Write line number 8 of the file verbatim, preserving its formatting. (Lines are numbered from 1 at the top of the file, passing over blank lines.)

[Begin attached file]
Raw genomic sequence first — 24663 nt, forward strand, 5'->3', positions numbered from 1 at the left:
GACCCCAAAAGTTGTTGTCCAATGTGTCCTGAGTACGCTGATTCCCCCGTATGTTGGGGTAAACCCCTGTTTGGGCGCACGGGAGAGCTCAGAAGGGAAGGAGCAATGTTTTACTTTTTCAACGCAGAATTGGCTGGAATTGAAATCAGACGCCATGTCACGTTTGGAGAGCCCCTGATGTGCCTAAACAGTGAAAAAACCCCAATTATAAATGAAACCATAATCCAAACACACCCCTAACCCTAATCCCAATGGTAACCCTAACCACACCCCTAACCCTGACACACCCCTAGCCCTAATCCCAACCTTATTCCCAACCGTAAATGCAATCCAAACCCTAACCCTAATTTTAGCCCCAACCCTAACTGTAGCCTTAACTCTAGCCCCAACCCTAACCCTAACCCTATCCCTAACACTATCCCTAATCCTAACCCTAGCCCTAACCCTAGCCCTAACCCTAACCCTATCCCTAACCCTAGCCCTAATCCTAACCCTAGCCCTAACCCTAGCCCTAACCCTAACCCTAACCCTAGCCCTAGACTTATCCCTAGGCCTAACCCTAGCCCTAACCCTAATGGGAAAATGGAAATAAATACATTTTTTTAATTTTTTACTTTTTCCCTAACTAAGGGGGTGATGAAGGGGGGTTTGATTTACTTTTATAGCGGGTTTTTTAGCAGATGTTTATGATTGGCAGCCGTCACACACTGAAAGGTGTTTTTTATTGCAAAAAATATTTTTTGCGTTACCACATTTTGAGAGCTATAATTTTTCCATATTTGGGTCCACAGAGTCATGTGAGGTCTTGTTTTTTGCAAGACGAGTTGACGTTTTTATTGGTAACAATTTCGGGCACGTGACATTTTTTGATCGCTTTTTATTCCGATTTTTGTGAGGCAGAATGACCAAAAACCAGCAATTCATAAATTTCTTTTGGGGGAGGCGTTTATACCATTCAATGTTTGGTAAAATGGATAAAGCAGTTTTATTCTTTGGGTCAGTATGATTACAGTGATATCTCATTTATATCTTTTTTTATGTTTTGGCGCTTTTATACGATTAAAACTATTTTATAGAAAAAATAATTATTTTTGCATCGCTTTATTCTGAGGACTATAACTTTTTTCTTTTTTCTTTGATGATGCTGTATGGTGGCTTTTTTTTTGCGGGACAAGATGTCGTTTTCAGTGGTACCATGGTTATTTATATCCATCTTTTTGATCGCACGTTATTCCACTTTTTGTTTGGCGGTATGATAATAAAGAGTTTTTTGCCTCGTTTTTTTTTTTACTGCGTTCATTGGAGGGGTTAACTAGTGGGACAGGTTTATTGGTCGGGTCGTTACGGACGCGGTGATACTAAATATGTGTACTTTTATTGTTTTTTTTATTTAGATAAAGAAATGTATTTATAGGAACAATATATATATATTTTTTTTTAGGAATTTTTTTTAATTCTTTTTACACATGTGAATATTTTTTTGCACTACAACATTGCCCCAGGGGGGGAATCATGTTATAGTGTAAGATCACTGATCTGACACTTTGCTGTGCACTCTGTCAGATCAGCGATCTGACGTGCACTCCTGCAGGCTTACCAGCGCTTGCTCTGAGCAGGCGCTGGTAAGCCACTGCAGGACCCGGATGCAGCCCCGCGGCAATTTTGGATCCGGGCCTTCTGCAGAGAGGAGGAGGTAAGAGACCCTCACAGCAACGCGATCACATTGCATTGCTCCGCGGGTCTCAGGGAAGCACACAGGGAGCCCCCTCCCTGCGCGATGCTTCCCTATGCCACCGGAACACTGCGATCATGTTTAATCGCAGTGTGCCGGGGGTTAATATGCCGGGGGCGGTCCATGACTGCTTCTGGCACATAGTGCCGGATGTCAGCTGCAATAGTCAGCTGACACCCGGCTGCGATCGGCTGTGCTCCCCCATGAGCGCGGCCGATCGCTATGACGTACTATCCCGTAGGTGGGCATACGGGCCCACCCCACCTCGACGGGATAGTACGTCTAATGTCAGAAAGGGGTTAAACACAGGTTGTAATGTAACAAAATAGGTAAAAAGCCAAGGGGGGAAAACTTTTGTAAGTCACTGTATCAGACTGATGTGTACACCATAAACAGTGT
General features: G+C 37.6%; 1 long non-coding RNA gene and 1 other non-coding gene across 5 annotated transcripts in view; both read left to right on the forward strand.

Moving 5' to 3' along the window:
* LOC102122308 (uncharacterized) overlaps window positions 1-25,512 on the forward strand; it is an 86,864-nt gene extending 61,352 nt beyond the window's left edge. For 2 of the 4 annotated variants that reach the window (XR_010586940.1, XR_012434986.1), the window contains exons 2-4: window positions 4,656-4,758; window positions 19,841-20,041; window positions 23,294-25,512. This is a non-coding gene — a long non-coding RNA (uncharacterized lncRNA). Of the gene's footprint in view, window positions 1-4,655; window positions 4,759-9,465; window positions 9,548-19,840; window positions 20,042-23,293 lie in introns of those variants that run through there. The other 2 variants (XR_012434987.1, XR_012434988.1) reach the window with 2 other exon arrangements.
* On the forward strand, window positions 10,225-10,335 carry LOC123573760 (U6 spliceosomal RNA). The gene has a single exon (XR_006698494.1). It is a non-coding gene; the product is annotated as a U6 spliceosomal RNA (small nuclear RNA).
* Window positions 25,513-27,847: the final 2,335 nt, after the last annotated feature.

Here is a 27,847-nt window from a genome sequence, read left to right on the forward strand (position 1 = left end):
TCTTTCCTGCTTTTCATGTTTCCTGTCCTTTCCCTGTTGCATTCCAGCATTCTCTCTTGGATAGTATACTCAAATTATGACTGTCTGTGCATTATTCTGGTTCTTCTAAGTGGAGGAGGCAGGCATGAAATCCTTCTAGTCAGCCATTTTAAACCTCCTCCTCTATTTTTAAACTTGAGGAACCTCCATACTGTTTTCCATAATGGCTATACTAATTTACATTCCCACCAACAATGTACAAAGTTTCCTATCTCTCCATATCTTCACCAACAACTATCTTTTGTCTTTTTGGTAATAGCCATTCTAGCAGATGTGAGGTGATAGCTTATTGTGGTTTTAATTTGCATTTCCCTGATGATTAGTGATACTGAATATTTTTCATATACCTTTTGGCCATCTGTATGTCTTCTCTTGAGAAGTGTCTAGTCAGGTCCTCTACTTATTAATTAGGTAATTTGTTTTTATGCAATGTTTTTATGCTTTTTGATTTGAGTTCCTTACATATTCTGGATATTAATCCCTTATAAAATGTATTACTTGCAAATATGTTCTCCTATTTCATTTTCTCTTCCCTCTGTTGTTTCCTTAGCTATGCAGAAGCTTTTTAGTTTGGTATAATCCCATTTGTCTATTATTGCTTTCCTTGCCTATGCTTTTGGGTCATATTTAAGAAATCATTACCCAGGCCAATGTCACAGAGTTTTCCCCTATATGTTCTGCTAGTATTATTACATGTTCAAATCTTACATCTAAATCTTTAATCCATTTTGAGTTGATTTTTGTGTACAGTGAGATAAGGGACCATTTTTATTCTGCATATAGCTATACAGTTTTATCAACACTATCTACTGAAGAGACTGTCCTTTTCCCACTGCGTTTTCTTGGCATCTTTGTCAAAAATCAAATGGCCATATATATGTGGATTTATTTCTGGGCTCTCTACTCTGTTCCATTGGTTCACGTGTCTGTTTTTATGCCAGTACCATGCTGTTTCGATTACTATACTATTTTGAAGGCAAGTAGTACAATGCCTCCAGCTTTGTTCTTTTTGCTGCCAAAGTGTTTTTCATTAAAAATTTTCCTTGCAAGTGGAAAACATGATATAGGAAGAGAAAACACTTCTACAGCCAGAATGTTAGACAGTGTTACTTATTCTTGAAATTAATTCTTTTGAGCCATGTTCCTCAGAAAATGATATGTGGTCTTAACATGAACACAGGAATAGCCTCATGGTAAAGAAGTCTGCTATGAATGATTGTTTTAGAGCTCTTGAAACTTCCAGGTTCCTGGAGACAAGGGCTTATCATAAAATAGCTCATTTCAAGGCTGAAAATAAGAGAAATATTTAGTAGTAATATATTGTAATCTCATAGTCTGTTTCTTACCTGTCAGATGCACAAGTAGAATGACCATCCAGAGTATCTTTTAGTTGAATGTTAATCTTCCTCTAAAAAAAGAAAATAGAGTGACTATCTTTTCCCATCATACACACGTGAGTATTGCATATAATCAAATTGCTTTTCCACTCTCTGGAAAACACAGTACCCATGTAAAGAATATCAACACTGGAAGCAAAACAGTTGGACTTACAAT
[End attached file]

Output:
Here is a 27,847-nt window from a genome sequence, read left to right on the forward strand (position 1 = left end):